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Life by the Barbed Wire

By on July 20, 2016
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Life by  the Barbed Wire

Villagers in the Punjabi village of Narli, which shares a border with Pakistan, cross the treacherous political division every morning to go to their fields

Sukhraj Kaur had never heard of us until we barged into her brick and cow dung home in Narli village. A bright smile lit her face as she greeted us with folded hands in the classic Indian welcome. Unlike traditional Goan homes, their dwellings consist of a large compound with many rooms – each occupied by smaller units of a large joint family. Her room being the most modest, she ushered us into her uncle’s room, switching on the fan to beat the sweltering summer heat. “What can I serve you?” she asked.

From Chandigarh our driver brought us to Amritsar, and responded to our request to experience a day in a remote Punjabi village. He phoned a friend Lucky Singh to show us around his village. Lucky Singh, a folk artist, was busy performing at a wedding and asked us to proceed to his home, but forgot to call his wife to expect us.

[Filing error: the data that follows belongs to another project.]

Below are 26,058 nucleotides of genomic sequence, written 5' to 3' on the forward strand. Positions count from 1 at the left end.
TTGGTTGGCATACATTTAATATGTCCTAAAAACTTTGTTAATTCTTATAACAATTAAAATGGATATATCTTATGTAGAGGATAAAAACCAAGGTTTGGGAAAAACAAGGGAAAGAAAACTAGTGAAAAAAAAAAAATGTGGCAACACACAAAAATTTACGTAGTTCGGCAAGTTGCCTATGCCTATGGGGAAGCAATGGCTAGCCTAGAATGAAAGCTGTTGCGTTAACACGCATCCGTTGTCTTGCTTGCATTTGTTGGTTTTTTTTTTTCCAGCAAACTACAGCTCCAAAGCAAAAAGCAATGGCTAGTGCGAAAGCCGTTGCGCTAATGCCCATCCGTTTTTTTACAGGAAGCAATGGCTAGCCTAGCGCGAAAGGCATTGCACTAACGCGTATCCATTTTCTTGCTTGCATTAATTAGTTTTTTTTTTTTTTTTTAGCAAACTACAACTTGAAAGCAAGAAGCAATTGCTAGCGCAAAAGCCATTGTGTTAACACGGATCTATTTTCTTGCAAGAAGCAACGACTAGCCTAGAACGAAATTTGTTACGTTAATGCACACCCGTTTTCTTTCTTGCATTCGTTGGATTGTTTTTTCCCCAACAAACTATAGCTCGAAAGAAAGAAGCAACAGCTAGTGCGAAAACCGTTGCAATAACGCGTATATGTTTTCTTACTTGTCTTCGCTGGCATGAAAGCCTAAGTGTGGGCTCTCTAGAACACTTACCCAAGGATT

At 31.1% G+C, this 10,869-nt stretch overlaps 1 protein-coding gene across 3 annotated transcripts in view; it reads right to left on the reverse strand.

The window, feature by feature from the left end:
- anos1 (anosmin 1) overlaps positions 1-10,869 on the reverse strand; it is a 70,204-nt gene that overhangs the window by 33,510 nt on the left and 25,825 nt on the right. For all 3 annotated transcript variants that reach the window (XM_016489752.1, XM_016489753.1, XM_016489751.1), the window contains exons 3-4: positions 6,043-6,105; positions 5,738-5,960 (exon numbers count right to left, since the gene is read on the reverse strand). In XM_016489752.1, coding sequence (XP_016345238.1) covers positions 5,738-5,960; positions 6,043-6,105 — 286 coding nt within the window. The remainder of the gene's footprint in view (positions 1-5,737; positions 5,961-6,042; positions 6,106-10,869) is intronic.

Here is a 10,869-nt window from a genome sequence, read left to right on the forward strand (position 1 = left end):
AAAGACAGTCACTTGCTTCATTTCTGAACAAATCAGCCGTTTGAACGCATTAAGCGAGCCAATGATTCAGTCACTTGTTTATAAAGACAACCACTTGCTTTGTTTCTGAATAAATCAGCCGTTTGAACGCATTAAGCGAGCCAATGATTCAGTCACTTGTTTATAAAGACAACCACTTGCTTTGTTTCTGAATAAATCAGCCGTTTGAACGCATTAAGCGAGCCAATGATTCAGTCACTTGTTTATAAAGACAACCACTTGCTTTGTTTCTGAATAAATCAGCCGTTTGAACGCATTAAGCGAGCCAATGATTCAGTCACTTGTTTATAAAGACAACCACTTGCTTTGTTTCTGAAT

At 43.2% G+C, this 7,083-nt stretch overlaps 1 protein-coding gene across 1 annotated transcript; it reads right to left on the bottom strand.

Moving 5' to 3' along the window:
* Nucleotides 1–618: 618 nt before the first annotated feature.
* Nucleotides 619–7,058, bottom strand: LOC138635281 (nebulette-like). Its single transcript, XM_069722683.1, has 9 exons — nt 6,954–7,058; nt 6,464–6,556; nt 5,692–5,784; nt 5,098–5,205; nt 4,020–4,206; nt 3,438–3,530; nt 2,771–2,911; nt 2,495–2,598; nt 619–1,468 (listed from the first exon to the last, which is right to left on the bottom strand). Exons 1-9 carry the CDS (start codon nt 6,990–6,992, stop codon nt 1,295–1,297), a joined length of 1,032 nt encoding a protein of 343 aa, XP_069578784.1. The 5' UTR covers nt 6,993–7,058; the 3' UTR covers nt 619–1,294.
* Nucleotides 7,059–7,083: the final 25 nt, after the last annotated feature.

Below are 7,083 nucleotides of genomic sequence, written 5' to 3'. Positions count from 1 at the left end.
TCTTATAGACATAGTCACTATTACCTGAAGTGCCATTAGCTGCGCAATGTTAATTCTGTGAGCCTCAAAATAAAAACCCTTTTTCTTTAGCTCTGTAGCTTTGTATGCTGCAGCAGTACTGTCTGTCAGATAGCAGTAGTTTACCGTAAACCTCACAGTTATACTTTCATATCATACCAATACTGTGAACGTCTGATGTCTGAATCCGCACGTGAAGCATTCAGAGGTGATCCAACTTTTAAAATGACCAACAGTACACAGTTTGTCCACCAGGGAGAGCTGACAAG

So when a bunch of strangers arrived, she was completely unprepared.

But then she reminded us, “You are our honoured guests; I am at your service.”She sent our driver with her husband’s cousin, Manmarjit Singh, to make a few purchases. In the meanwhile she walked us across the meadow, to show us her fields. We gingerly crossed a brick lined canal using a discarded electric pole as a bridge. Soon, we came across two brick lined tracks running alongside the canal, for each tractor tyre. Parallel to the track ran an embankment which we climbed, and as we caught our breath, Sukhraj pointed into the distance. We made out a barbed wire fence. “That’s the Pakistani border,” she whispered in a hushed tone. The embankment was constructed by the armed forces as a barrier between the village and the border. It had built-in underground shelters for the soldiers just in case hostilities arise.

Seeing the fence for the first time at such a close range was quite an experience. Sukhraj spoke about their life by the barbed wire fence: “You know, until recently we had fields across the fence. We had to present ourselves at the gate in the morning and were let through. In the evening, the gate was opened again for us. The Border Security Force (BSF) men kept a watch over us. You see, we Indians worked in our fields almost within touching distance of the Pakistanis. But we were strictly forbidden to talk or even smile.”

Read the full article in 'Viva Goa' magazine copy.
Viva Goa magazine is now on stands. Available at all major book stalls and supermarkets in Goa.


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